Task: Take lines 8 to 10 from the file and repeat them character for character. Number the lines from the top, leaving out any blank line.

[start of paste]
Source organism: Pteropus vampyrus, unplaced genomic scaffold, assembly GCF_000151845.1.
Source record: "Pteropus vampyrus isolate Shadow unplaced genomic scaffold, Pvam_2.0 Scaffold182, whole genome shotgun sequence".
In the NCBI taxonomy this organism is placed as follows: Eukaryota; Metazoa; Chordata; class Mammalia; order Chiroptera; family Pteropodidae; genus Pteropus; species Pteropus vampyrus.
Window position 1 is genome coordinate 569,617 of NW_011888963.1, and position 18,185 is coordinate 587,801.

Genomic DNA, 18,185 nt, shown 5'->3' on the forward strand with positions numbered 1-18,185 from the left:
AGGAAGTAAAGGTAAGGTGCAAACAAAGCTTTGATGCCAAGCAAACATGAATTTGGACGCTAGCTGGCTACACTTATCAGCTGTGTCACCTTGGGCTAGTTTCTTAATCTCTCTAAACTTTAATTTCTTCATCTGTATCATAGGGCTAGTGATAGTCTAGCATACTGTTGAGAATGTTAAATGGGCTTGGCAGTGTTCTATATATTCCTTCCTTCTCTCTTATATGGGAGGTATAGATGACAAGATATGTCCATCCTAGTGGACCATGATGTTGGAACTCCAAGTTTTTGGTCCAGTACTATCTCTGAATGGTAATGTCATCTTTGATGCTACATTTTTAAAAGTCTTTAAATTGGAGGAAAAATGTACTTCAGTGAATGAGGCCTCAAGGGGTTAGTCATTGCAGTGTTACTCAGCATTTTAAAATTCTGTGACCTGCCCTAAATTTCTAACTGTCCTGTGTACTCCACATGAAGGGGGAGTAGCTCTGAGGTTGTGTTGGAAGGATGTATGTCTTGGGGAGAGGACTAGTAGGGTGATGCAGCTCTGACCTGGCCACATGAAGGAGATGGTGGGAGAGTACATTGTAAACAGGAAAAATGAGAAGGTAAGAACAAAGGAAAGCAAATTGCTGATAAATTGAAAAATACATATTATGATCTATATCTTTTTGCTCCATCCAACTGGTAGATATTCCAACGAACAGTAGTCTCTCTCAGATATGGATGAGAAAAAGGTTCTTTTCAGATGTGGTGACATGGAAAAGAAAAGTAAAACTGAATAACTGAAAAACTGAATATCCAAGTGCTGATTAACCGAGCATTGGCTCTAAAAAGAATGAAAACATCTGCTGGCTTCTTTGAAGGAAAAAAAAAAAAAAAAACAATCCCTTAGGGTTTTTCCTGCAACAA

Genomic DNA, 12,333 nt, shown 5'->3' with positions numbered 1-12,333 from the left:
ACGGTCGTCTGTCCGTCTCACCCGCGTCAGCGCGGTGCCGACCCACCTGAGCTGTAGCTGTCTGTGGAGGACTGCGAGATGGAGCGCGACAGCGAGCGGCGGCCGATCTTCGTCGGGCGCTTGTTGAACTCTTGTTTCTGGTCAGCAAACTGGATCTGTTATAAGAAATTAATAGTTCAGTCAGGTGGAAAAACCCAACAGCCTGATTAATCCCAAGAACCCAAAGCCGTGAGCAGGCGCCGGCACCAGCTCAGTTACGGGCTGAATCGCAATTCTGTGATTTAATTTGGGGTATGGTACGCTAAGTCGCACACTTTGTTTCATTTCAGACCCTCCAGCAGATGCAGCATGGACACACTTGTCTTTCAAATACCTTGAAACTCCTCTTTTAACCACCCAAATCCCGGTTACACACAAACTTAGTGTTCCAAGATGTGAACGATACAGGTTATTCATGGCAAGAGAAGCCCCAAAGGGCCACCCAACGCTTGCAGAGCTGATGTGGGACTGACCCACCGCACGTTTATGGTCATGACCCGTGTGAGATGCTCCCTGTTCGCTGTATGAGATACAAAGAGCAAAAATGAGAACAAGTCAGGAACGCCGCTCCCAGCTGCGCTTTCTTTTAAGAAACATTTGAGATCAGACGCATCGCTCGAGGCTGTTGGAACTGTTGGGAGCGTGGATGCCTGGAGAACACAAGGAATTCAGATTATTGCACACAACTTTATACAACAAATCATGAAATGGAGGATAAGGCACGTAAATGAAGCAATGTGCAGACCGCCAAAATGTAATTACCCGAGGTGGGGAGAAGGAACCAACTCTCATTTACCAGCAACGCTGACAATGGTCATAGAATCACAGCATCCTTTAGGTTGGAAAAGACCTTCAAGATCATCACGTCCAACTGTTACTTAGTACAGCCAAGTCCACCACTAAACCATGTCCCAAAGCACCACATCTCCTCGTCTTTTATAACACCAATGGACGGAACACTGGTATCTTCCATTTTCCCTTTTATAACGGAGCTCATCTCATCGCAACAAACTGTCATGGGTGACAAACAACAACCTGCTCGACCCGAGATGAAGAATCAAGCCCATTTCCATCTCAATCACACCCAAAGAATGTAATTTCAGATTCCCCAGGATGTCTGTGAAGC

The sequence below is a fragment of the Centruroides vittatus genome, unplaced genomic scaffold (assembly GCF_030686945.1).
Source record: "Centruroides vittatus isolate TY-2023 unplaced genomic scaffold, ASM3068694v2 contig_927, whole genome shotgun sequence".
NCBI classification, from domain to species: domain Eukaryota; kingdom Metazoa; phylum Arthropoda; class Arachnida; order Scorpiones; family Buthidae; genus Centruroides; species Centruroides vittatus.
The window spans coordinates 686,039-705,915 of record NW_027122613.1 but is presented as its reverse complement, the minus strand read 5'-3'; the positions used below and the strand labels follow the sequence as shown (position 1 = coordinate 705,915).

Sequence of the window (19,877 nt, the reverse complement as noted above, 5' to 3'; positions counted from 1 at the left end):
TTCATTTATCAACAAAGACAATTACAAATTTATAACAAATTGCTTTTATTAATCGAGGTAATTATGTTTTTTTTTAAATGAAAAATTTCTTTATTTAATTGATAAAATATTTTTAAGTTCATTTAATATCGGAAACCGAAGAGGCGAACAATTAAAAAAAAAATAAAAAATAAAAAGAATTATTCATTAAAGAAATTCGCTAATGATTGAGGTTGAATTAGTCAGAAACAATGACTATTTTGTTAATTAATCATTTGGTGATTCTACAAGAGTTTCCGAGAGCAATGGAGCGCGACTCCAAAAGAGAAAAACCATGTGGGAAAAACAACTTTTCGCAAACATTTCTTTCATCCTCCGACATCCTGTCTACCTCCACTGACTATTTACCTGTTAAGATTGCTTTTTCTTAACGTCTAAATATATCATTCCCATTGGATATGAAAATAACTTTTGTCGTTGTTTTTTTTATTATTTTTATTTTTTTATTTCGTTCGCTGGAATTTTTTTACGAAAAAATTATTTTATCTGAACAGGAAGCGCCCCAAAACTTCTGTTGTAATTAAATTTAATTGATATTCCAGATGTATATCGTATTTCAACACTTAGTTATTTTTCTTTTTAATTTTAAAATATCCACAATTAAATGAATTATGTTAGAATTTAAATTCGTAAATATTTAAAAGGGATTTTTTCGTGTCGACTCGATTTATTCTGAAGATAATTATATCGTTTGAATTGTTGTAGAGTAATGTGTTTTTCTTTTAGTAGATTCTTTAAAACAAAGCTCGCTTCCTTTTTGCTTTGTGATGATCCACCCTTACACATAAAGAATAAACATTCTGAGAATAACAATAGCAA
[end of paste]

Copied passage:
ACGGTCGTCTGTCCGTCTCACCCGCGTCAGCGCGGTGCCGACCCACCTGAGCTGTAGCTGTCTGTGGAGGACTGCGAGATGGAGCGCGACAGCGAGCGGCGGCCGATCTTCGTCGGGCGCTTGTTGAACTCTTGTTTCTGGTCAGCAAACTGGATCTGTTATAAGAAATTAATAGTTCAGTCAGGTGGAAAAACCCAACAGCCTGATTAATCCCAAGAACCCAAAGCCGTGAGCAGGCGCCGGCACCAGCTCAGTTACGGGCTGAATCGCAATTCTGTGATTTAATTTGGGGTATGGTACGCTAAGTCGCACACTTTGTTTCATTTCAGACCCTCCAGCAGATGCAGCATGGACACACTTGTCTTTCAAATACCTTGAAACTCCTCTTTTAACCACCCAAATCCCGGTTACACACAAACTTAGTGTTCCAAGATGTGAACGATACAGGTTATTCATGGCAAGAGAAGCCCCAAAGGGCCACCCAACGCTTGCAGAGCTGATGTGGGACTGACCCACCGCACGTTTATGGTCATGACCCGTGTGAGATGCTCCCTGTTCGCTGTATGAGATACAAAGAGCAAAAATGAGAACAAGTCAGGAACGCCGCTCCCAGCTGCGCTTTCTTTTAAGAAACATTTGAGATCAGACGCATCGCTCGAGGCTGTTGGAACTGTTGGGAGCGTGGATGCCTGGAGAACACAAGGAATTCAGATTATTGCACACAACTTTATACAACAAATCATGAAATGGAGGATAAGGCACGTAAATGAAGCAATGTGCAGACCGCCAAAATGTAATTACCCGAGGTGGGGAGAAGGAACCAACTCTCATTTACCAGCAACGCTGACAATGGTCATAGAATCACAGCATCCTTTAGGTTGGAAAAGACCTTCAAGATCATCACGTCCAACTGTTACTTAGTACAGCCAAGTCCACCACTAAACCATGTCCCAAAGCACCACATCTCCTCGTCTTTTATAACACCAATGGACGGAACACTGGTATCTTCCATTTTCCCTTTTATAACGGAGCTCATCTCATCGCAACAAACTGTCATGGGTGACAAACAACAACCTGCTCGACCCGAGATGAAGAATCAAGCCCATTTCCATCTCAATCACACCCAAAGAATGTAATTTCAGATTCCCCAGGATGTCTGTGAAGC

The sequence below is a fragment of the Centruroides vittatus genome, unplaced genomic scaffold (assembly GCF_030686945.1).
Source record: "Centruroides vittatus isolate TY-2023 unplaced genomic scaffold, ASM3068694v2 contig_927, whole genome shotgun sequence".